Call it the Amazon effect.
Just as the online retailer has made purchasing items as easy as clicking a mouse, charitable organizations increasingly are using the internet to solicit and collect donations.
Since May 2016, individual online donations have increased by about 40 percent, and the amount per donation increased by 18 percent, according to Nonprofit Tech for Good, a social media resource for not-for-profit organizations. The network reported that $282,848,736 worth of charitable donations were made online last year.
With this in mind, many churches and charitable foundations are jumping on board the internet platform. To get their individual messages across, however, means getting creative in their approach.
Asha Curran is the organizer of #GivingTuesday, an annual global movement that uses social media to urge people to donate to charities on the Tuesday after Thanksgiving, following the holiday shopping days of Black Friday and Cyber Monday. She says that in the age of the internet, success is not just about getting the dollars through the door.
“The point, now, is for organizations to put an emphasis on collaboration and creativity,” Ms. Curran said.
Brian Walsh, CEO and founder of Faith Direct, got creative with his organization since its inception about 10 years ago, and has ever since been collaborating with Catholic parishes across the nation to help their members easily give online.
Strong customer service is also a priority for Faith Direct, which aims to make it simple for Catholic churches to transition from passing the offering plate to using a completely digital platform for a flat rate.
Mr. Walsh’s game-changing business recently surpassed $1 billion in processed donations, and is typically named as the No. 1 company of its kind in the Catholic sector.
“As of the month of May, we have a 90 percent approval rating by our users,” Mr. Walsh told The Washington Times. “Ultimately [automatic withdrawals] makes for a more stable church or nonprofit, just because of the consistency.”
Mr. Walsh says the means of giving for the church are completely different today than they were even 10 years ago.
“We have over 143,000 users who are, largely, over 60 years old,” said Mr. Walsh. “You ask them about check writing, most of them are not doing it at all anymore.”
This is especially true for millennials — many of whom do not even own a checkbook, said Ms. Curran. She would know, since young people are the driving demographic for #GivingTuesday.
#GivingTuesday puts an emphasis on social media to attract young adults who consume multiple forms of social media and baby boomers, who tend to have a large Facebook presence.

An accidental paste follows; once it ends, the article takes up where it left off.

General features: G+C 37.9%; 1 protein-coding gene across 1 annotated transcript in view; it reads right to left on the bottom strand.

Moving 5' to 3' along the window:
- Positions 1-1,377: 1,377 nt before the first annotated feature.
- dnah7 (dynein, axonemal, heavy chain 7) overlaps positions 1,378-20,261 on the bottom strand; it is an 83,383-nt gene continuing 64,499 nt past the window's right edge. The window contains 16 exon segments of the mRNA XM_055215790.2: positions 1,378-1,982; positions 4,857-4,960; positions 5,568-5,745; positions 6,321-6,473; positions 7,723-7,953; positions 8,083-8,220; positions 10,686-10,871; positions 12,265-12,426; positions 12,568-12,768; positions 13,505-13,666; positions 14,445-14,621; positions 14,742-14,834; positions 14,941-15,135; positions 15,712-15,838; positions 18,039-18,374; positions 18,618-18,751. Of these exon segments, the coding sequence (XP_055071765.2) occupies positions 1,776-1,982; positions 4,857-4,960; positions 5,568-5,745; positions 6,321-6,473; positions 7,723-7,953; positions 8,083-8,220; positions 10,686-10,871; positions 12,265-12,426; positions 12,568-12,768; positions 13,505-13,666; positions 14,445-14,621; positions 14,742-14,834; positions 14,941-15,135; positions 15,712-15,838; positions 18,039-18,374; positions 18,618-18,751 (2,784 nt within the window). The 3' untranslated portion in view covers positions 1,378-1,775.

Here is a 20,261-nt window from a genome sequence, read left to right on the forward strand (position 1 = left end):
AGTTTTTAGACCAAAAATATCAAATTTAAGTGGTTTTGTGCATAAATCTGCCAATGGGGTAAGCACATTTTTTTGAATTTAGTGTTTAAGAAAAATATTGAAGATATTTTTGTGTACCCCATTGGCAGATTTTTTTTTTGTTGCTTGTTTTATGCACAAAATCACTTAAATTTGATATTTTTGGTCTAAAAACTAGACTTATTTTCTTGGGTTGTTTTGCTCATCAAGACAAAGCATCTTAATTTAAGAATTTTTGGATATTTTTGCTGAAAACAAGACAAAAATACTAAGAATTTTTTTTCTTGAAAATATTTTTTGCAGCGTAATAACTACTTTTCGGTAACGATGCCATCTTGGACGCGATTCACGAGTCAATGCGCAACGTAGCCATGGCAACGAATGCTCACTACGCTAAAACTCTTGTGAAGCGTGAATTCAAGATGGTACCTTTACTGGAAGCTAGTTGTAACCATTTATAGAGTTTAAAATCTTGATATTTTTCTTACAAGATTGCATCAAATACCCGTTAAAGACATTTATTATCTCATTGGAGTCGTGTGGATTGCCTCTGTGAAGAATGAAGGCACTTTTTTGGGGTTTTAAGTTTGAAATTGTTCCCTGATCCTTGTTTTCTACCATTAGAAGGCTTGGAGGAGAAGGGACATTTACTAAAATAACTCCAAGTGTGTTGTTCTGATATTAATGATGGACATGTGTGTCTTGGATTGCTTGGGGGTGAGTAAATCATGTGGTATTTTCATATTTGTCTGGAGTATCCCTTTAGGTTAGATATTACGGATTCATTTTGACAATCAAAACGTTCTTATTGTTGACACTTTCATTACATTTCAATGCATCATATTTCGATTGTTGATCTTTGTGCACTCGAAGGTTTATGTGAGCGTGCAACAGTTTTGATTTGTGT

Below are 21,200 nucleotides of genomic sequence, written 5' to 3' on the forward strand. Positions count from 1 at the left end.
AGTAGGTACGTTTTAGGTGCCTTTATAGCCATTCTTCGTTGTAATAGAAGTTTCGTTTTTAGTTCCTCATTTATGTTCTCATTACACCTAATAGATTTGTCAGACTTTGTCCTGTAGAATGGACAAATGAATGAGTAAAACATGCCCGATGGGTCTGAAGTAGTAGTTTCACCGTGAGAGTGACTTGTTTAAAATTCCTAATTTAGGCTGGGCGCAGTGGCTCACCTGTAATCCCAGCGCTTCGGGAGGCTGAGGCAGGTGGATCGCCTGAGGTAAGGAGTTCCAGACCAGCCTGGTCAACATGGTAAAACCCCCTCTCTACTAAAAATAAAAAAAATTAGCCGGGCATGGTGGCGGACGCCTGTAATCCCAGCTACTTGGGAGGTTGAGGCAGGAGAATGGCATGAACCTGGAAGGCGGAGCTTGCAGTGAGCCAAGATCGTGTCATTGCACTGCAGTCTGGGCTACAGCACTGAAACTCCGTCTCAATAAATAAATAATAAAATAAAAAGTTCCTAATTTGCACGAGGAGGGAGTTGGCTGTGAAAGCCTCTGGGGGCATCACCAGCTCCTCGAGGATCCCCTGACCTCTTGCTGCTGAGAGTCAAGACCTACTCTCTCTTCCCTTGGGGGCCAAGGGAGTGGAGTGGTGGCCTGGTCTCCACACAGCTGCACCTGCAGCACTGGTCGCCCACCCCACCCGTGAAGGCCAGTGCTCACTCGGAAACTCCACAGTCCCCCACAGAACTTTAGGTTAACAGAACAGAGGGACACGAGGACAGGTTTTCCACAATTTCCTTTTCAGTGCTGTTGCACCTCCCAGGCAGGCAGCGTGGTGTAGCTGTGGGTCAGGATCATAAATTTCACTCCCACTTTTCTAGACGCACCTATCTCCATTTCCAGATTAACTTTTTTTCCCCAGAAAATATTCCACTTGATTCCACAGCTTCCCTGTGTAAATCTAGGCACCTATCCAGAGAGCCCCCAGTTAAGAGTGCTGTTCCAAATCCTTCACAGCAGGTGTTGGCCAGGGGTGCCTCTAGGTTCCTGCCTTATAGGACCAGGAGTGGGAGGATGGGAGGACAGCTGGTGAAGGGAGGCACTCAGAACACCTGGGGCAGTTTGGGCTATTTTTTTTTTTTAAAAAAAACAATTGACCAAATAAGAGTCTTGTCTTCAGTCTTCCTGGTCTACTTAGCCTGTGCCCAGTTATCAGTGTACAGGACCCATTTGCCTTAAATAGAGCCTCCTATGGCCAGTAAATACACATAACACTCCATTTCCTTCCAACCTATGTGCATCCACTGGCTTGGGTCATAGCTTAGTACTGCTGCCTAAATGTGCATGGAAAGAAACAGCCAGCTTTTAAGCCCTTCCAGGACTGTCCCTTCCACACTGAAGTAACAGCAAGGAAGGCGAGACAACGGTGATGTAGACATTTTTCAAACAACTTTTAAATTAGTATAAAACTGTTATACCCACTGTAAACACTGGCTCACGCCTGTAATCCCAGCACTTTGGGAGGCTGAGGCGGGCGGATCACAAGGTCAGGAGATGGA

This makes sense for nonprofit marketers, as the projected global percentage of social media users is 33 percent by the year 2018.
“Our experiment with #GivingTuesday was to see if you could make generosity go viral in the same way a cat video goes viral,” said Ms. Curran. “The answer is very happily ‘yes!’”
Ms. Curran urges organizations that participate in #GivingTuesday to up the ante in the way donors participate too.
“Young people particularly want to be more involved in a cause that is important to them rather than just writing a check. They’re going to want to be a part of the impact their dollars have,” she said.
WeCanResist. It — a new donation app — is doing this in a revolutionary way.
After the presidential election, the app makers launched a campaign urging those who disliked the results to channel their anger into charitable giving. This type of generosity has been aptly named “rage donating.”
“We’re using Twitter, the very medium that [President] Trump loves best and that he says was key in helping him win the election,” app cofounder Allyson Kapin said in a press release.
Each time Mr. Trump tweets something the company considers to be hateful, a pre-arranged sum is transferred from users’ bank accounts to institutions on a list the WeCanResist group provides. The list includes Black Lives Matter, Vote Latino and the National Organization for Women — organizations the WeCanResist believes need the most support during the Trump presidency.
Donation amounts per month can be capped, and the group sends to users monthly reports on where exactly their money was sent.
Millennials appear to be the target focus for this endeavor.
But just because millennials are the long-term future of giving doesn’t mean they are the full mainstay in online donations. According to Nonprofit Tech for Good, donors between 40-59 years old are the most likely to give online.
This statistic proves the internet donation medium works for almost everyone, and nonprofits or churches who are not yet participating should give it serious consideration.
“By anyone’s estimation, donating through the internet is going to grow exponentially,” Ms. Curran said. “Online giving needs to be the basket we are putting all of our eggs in.”